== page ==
Water great shot! Annual cricket match takes place on Solent sandbank


Blackleaf
#1
With recent successes on the field at Headingley by Ben Stokes and Jofra Archer giving England another chance at the Ashes, the British love affair with cricket has been reignited once more.

So much so that batsmen and bowlers took to Bramble Bank, a sodden sandbank of the Solent, a patch of land between Southampton and the Isle of Wight only accessible at low tide, to play in a much more relaxed home game.

Organised by the Royal Southern Yacht Club (RSYC) and their friendly rivals the Island Sailing Club (ISC) the two teams faced off in the early hours of the cold morning to make a splash...

Water great shot! Cricketers battle it out in the middle of the Solent as the annual grudge match between two sailing clubs takes place during the early morning's low-tide


The annual match on Bramble Bank between the mainland and the Isle of Wight took place at the 6.30am low tide

Teams from the royal southern yacht club and the Island sailing club met on the sandbank for a friendly game

The unusual traditional game is thought to have been started in the 1950s by renowned boat maker Uffa Fox


By John Bennett For Mailonline
1 September 2019



With recent successes on the field at Headingley by Ben Stokes and Jofra Archer giving England another chance at the Ashes, the British love affair with cricket has been reignited once more.

So much so that batsmen and bowlers took to Bramble Bank, a sodden sandbank of the Solent, a patch of land between Southampton and the Isle of Wight only accessible at low tide, to play in a much more relaxed home game.

Organised by the Royal Southern Yacht Club (RSYC) and their friendly rivals the Island Sailing Club (ISC) the two teams faced off in the early hours of the cold morning to make a splash.

Despite what might appear to be a fierce competition, the match's winner is predetermined in the interest of the love of the game and escaping the rising tide.

Last year was won by the RSYC meaning that this year was the turn of the ISC.

Batters took like ducks to water, stepping in puddles, risking wet socks alongside a few bruises to keep the game going, much to the amusement of the crowds that gathered.

Audience members are also known to come by boat, risking running aground to get a closer glimpse of the 'quintessentially British' game.

The game is so important it even received a blessing in person by local reverend Andrew Popp to ensure the sanctity of the match.

The game is believe to have been first organised in the 1950s by British boat-maker Uffa Fox who was known for his eccentric exploits and adventures.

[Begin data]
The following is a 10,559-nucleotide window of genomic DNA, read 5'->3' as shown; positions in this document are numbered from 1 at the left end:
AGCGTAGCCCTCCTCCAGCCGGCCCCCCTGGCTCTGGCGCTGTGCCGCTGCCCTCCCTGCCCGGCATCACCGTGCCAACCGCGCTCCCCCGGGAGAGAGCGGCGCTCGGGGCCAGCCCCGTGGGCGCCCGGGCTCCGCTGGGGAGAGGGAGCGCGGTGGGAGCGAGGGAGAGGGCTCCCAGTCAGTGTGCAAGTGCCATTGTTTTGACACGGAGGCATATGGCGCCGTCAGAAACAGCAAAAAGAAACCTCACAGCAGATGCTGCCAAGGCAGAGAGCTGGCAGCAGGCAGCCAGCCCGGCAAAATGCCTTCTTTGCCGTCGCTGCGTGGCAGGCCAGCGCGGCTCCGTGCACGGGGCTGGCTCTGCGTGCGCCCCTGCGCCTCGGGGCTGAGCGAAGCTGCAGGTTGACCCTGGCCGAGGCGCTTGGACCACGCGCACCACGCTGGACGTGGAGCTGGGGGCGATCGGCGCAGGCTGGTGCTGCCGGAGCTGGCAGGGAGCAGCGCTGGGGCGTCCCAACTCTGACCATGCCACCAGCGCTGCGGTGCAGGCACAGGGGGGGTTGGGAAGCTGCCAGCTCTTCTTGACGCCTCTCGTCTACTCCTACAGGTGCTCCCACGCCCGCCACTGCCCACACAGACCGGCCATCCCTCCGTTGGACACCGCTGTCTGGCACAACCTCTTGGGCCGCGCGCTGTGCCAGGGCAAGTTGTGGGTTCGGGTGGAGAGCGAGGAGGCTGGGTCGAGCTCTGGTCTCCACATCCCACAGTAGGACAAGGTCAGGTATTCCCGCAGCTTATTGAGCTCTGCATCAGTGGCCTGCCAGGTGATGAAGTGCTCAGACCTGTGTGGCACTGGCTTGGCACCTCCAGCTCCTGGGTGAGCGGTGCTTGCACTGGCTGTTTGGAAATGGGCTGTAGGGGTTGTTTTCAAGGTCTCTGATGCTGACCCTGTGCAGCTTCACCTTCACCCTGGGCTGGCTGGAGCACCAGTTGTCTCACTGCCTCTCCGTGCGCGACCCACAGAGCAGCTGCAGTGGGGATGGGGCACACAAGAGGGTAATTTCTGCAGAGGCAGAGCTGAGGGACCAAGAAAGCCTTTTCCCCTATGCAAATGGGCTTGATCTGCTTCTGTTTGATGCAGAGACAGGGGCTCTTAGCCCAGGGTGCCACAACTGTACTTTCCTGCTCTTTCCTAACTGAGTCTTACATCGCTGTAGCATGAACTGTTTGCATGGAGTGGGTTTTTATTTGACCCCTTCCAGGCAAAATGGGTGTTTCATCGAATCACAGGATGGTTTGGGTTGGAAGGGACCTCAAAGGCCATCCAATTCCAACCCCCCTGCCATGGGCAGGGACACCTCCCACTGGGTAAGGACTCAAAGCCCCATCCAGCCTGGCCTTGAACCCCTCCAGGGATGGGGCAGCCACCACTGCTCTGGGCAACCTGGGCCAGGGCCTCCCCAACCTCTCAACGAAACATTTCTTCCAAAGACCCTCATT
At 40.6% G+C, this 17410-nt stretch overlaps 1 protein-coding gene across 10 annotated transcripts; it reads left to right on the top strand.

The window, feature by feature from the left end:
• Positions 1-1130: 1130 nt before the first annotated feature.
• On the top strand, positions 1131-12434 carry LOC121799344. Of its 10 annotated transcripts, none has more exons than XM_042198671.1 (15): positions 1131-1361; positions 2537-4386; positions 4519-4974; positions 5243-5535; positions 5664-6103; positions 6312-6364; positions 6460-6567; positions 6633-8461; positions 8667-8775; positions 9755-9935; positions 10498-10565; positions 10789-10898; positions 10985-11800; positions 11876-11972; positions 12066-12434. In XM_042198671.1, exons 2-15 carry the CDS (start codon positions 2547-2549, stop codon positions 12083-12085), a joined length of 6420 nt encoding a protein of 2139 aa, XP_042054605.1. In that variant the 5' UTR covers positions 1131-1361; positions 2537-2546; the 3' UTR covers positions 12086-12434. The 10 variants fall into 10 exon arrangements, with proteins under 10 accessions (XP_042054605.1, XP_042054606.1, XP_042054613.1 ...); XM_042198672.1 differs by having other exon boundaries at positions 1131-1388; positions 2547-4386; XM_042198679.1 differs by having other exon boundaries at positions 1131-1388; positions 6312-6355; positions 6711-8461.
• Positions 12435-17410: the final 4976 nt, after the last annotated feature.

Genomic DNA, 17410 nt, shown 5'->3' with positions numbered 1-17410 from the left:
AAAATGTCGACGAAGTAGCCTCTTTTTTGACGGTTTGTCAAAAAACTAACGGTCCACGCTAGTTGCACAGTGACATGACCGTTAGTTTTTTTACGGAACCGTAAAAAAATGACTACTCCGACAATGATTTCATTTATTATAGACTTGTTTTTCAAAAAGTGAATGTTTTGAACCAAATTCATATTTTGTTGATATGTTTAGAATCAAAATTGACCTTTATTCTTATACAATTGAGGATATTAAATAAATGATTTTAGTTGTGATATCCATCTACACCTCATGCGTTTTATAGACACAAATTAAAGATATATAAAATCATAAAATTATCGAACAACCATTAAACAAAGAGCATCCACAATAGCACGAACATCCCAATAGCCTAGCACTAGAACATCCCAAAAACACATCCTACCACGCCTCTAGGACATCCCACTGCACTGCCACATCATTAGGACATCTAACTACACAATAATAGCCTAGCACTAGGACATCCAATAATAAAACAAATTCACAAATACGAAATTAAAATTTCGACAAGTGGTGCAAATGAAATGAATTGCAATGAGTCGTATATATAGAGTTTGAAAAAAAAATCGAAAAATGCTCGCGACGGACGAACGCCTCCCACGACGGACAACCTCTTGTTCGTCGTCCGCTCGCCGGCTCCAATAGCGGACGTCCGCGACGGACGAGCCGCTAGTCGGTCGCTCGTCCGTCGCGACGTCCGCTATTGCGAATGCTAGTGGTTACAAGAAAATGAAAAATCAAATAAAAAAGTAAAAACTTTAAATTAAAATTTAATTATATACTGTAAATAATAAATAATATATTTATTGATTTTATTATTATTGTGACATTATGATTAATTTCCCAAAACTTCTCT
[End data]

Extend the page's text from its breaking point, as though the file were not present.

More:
The boat-maker, alongside forming generation-spanning traditions was also the designer of the Britannia, the rowboat used by John Fairfax for his solo-rowing expedition across the Atlantic Ocean in 1969.

The game began at 6.30am to make the most of the early morning low tide, the low sun adding an extra obstacle for fielders

He's our anchor: Deep pools of water remained on the sand bank forcing batsmen to get their feet wet as a crowd and boats gathered to watch the friendly game

The early morning sun was caught behind the clouds keeping temperatures low letting players keep their cool as they faced off



The soft ground threatened to provide an unfair advantage as one sides wickets appear to be sinking unevenly into the wet sandbank


Players began the match only a little after the sunrise making sure that cricket balls could be easily seen in the low lit dawn


Hitting for six: Despite the serious organisation and annual agreement to play, all involved treat the match more as a friendly game on the beach, with the winner predetermined, alternating each match

Sand-cassock: Before the start of the game the players on both teams received a blessing from local reverend Andrew Popp

https://www.dailymail.co.uk/news/art...dge-match.html

 
Curious Cdn
#2
The game is believe to have been first organised in the 1950s by British boat-maker Uffa Fox who was known for his eccentric exploits and adventures.

I used to sail in Uffa Fox designed boats when I was a young teen.
 
Blackleaf
#3
Quote: Originally Posted by Curious Cdn View Post

The game is believe to have been first organised in the 1950s by British boat-maker Uffa Fox who was known for his eccentric exploits and adventures.

I used to sail in Uffa Fox designed boats when I was a young teen.


A native of the Isle of Wight he became a friend of Prince Philip in 1949. The pair used to race together at Cowes Week.

https://en.m.wikipedia.org/wiki/Uffa_Fox
 
Curious Cdn
#4
Quote: Originally Posted by Blackleaf View Post

A native of the Isle of Wight he became a friend of Prince Philip in 1949. The pair used to race together at Cowes Week.
https://en.m.wikipedia.org/wiki/Uffa_Fox

He was pretty famous in sailing circles.
 
Cannuck
-1
#5
Does anybody in the developed world actually care about cricket. Maybe the Aussies but they’re a weird lot
 
Curious Cdn
#6
[crickets]
 
Blackleaf
#7